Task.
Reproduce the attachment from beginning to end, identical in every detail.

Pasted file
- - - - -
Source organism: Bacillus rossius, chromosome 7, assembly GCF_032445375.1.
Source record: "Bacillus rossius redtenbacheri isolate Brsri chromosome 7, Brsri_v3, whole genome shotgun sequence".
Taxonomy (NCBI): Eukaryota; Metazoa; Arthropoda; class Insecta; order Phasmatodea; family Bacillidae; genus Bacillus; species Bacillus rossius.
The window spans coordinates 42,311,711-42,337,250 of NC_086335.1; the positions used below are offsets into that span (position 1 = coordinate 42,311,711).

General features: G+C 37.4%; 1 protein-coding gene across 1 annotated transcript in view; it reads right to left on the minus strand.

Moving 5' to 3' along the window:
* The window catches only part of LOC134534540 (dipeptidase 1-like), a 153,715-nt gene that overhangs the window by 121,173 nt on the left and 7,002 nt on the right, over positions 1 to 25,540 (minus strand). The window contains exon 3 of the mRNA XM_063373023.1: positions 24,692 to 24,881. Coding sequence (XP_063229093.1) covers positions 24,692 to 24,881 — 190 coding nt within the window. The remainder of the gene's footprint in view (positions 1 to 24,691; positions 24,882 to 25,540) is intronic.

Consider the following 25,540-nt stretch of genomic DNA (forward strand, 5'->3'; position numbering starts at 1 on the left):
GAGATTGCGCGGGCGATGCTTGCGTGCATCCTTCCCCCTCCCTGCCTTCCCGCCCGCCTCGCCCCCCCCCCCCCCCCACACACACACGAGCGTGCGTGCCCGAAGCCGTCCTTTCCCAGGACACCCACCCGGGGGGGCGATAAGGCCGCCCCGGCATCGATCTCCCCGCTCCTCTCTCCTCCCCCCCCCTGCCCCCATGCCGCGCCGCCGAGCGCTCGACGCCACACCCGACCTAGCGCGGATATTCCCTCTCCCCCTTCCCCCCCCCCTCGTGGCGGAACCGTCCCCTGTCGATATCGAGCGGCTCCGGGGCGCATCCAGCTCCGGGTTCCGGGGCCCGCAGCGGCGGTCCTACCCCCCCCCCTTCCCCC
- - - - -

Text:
Source organism: Bacillus rossius, chromosome 7, assembly GCF_032445375.1.
Source record: "Bacillus rossius redtenbacheri isolate Brsri chromosome 7, Brsri_v3, whole genome shotgun sequence".
Taxonomy (NCBI): Eukaryota; Metazoa; Arthropoda; class Insecta; order Phasmatodea; family Bacillidae; genus Bacillus; species Bacillus rossius.
The window spans coordinates 42,311,711-42,337,250 of NC_086335.1; the positions used below are offsets into that span (position 1 = coordinate 42,311,711).

General features: G+C 37.4%; 1 protein-coding gene across 1 annotated transcript in view; it reads right to left on the minus strand.

Moving 5' to 3' along the window:
* The window catches only part of LOC134534540 (dipeptidase 1-like), a 153,715-nt gene that overhangs the window by 121,173 nt on the left and 7,002 nt on the right, over positions 1 to 25,540 (minus strand). The window contains exon 3 of the mRNA XM_063373023.1: positions 24,692 to 24,881. Coding sequence (XP_063229093.1) covers positions 24,692 to 24,881 — 190 coding nt within the window. The remainder of the gene's footprint in view (positions 1 to 24,691; positions 24,882 to 25,540) is intronic.

Consider the following 25,540-nt stretch of genomic DNA (forward strand, 5'->3'; position numbering starts at 1 on the left):
GAGATTGCGCGGGCGATGCTTGCGTGCATCCTTCCCCCTCCCTGCCTTCCCGCCCGCCTCGCCCCCCCCCCCCCCCCACACACACACGAGCGTGCGTGCCCGAAGCCGTCCTTTCCCAGGACACCCACCCGGGGGGGCGATAAGGCCGCCCCGGCATCGATCTCCCCGCTCCTCTCTCCTCCCCCCCCCTGCCCCCATGCCGCGCCGCCGAGCGCTCGACGCCACACCCGACCTAGCGCGGATATTCCCTCTCCCCCTTCCCCCCCCCCTCGTGGCGGAACCGTCCCCTGTCGATATCGAGCGGCTCCGGGGCGCATCCAGCTCCGGGTTCCGGGGCCCGCAGCGGCGGTCCTACCCCCCCCCCTTCCCCC